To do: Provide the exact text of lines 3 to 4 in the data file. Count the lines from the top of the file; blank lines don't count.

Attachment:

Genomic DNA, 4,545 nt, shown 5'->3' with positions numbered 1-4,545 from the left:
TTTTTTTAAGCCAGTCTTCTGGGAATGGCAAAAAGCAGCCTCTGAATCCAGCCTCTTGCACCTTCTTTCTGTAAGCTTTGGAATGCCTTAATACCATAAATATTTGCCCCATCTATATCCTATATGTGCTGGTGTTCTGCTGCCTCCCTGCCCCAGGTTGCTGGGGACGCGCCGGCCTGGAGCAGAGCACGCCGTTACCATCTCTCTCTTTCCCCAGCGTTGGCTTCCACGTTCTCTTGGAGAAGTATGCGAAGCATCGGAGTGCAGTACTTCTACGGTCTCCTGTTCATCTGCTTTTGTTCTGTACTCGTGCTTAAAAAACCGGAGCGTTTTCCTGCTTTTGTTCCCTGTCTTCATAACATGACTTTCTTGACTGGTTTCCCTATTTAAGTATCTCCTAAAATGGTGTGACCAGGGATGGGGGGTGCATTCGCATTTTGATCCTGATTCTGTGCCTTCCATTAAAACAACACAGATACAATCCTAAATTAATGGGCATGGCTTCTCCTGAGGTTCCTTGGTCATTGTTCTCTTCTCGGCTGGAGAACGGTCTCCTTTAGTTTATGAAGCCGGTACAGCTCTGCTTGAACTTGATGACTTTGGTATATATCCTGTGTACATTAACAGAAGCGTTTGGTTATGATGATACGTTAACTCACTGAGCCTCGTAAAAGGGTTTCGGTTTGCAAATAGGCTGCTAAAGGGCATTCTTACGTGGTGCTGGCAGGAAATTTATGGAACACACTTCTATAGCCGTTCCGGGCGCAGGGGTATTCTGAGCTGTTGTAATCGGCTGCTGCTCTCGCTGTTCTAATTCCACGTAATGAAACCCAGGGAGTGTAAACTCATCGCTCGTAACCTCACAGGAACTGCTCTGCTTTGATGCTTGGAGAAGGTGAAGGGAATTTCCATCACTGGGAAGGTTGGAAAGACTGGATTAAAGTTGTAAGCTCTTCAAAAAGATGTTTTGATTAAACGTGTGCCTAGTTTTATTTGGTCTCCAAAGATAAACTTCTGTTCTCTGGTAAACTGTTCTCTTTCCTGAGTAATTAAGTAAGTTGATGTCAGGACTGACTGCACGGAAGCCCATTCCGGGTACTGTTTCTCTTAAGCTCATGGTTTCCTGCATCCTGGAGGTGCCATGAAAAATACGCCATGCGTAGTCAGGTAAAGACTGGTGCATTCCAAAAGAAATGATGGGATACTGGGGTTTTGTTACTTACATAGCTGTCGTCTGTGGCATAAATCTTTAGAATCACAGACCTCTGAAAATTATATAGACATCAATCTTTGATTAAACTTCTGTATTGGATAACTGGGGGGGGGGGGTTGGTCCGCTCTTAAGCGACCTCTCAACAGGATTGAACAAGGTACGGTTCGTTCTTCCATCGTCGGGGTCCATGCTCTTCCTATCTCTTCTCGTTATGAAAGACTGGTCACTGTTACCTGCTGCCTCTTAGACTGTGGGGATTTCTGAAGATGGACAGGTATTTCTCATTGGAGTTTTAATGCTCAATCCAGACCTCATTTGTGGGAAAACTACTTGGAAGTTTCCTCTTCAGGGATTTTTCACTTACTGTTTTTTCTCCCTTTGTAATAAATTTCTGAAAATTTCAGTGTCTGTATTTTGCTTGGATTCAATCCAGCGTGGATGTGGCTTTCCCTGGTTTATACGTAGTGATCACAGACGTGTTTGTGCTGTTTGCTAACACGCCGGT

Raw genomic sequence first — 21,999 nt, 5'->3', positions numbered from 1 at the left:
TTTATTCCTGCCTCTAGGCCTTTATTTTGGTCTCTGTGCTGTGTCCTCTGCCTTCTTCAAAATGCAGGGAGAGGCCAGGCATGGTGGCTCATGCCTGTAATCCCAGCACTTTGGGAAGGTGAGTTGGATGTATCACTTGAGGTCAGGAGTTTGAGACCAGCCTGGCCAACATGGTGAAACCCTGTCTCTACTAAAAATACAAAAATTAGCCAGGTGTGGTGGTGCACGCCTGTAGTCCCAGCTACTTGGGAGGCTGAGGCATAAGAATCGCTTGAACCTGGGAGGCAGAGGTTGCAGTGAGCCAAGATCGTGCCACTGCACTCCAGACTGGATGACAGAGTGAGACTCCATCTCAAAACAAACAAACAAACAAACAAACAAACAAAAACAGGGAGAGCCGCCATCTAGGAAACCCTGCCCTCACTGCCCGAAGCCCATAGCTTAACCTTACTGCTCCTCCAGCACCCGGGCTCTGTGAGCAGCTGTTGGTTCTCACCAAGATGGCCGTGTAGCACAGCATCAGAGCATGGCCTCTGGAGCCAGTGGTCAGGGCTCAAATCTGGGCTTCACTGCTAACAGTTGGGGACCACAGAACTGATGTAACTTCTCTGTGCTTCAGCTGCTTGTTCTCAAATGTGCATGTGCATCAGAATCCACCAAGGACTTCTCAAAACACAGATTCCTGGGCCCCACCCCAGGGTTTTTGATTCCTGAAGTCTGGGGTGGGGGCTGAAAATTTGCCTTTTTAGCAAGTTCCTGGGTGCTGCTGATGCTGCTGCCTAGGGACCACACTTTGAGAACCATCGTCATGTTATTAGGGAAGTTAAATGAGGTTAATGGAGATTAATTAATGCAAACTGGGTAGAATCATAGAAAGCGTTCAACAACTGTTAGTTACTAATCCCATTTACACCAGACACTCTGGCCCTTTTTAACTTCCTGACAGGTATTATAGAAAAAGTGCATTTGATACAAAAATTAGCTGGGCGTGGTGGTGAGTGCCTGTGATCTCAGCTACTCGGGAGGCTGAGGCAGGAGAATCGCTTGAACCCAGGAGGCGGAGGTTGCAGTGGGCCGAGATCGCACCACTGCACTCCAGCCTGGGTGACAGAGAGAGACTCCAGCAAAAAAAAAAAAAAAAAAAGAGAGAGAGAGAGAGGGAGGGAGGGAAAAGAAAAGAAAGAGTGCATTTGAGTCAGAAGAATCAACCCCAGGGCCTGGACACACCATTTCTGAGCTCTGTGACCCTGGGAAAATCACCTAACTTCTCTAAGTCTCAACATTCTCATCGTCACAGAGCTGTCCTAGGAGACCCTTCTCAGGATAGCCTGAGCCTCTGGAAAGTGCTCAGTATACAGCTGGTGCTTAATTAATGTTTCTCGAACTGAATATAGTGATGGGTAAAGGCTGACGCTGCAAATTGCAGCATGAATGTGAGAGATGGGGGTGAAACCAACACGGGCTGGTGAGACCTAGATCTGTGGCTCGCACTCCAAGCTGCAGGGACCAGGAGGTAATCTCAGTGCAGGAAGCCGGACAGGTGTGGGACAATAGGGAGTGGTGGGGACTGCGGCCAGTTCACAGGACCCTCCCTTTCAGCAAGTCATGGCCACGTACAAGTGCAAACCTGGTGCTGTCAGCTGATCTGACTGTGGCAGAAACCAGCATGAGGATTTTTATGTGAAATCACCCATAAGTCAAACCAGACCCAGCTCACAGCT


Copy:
Raw genomic sequence first — 21,999 nt, 5'->3', positions numbered from 1 at the left:
TTTATTCCTGCCTCTAGGCCTTTATTTTGGTCTCTGTGCTGTGTCCTCTGCCTTCTTCAAAATGCAGGGAGAGGCCAGGCATGGTGGCTCATGCCTGTAATCCCAGCACTTTGGGAAGGTGAGTTGGATGTATCACTTGAGGTCAGGAGTTTGAGACCAGCCTGGCCAACATGGTGAAACCCTGTCTCTACTAAAAATACAAAAATTAGCCAGGTGTGGTGGTGCACGCCTGTAGTCCCAGCTACTTGGGAGGCTGAGGCATAAGAATCGCTTGAACCTGGGAGGCAGAGGTTGCAGTGAGCCAAGATCGTGCCACTGCACTCCAGACTGGATGACAGAGTGAGACTCCATCTCAAAACAAACAAACAAACAAACAAACAAACAAAAACAGGGAGAGCCGCCATCTAGGAAACCCTGCCCTCACTGCCCGAAGCCCATAGCTTAACCTTACTGCTCCTCCAGCACCCGGGCTCTGTGAGCAGCTGTTGGTTCTCACCAAGATGGCCGTGTAGCACAGCATCAGAGCATGGCCTCTGGAGCCAGTGGTCAGGGCTCAAATCTGGGCTTCACTGCTAACAGTTGGGGACCACAGAACTGATGTAACTTCTCTGTGCTTCAGCTGCTTGTTCTCAAATGTGCATGTGCATCAGAATCCACCAAGGACTTCTCAAAACACAGATTCCTGGGCCCCACCCCAGGGTTTTTGATTCCTGAAGTCTGGGGTGGGGGCTGAAAATTTGCCTTTTTAGCAAGTTCCTGGGTGCTGCTGATGCTGCTGCCTAGGGACCACACTTTGAGAACCATCGTCATGTTATTAGGGAAGTTAAATGAGGTTAATGGAGATTAATTAATGCAAACTGGGTAGAATCATAGAAAGCGTTCAACAACTGTTAGTTACTAATCCCATTTACACCAGACACTCTGGCCCTTTTTAACTTCCTGACAGGTATTATAGAAAAAGTGCATTTGATACAAAAATTAGCTGGGCGTGGTGGTGAGTGCCTGTGATCTCAGCTACTCGGGAGGCTGAGGCAGGAGAATCGCTTGAACCCAGGAGGCGGAGGTTGCAGTGGGCCGAGATCGCACCACTGCACTCCAGCCTGGGTGACAGAGAGAGACTCCAGCAAAAAAAAAAAAAAAAAAAGAGAGAGAGAGAGAGGGAGGGAGGGAAAAGAAAAGAAAGAGTGCATTTGAGTCAGAAGAATCAACCCCAGGGCCTGGACACACCATTTCTGAGCTCTGTGACCCTGGGAAAATCACCTAACTTCTCTAAGTCTCAACATTCTCATCGTCACAGAGCTGTCCTAGGAGACCCTTCTCAGGATAGCCTGAGCCTCTGGAAAGTGCTCAGTATACAGCTGGTGCTTAATTAATGTTTCTCGAACTGAATATAGTGATGGGTAAAGGCTGACGCTGCAAATTGCAGCATGAATGTGAGAGATGGGGGTGAAACCAACACGGGCTGGTGAGACCTAGATCTGTGGCTCGCACTCCAAGCTGCAGGGACCAGGAGGTAATCTCAGTGCAGGAAGCCGGACAGGTGTGGGACAATAGGGAGTGGTGGGGACTGCGGCCAGTTCACAGGACCCTCCCTTTCAGCAAGTCATGGCCACGTACAAGTGCAAACCTGGTGCTGTCAGCTGATCTGACTGTGGCAGAAACCAGCATGAGGATTTTTATGTGAAATCACCCATAAGTCAAACCAGACCCAGCTCACAGCT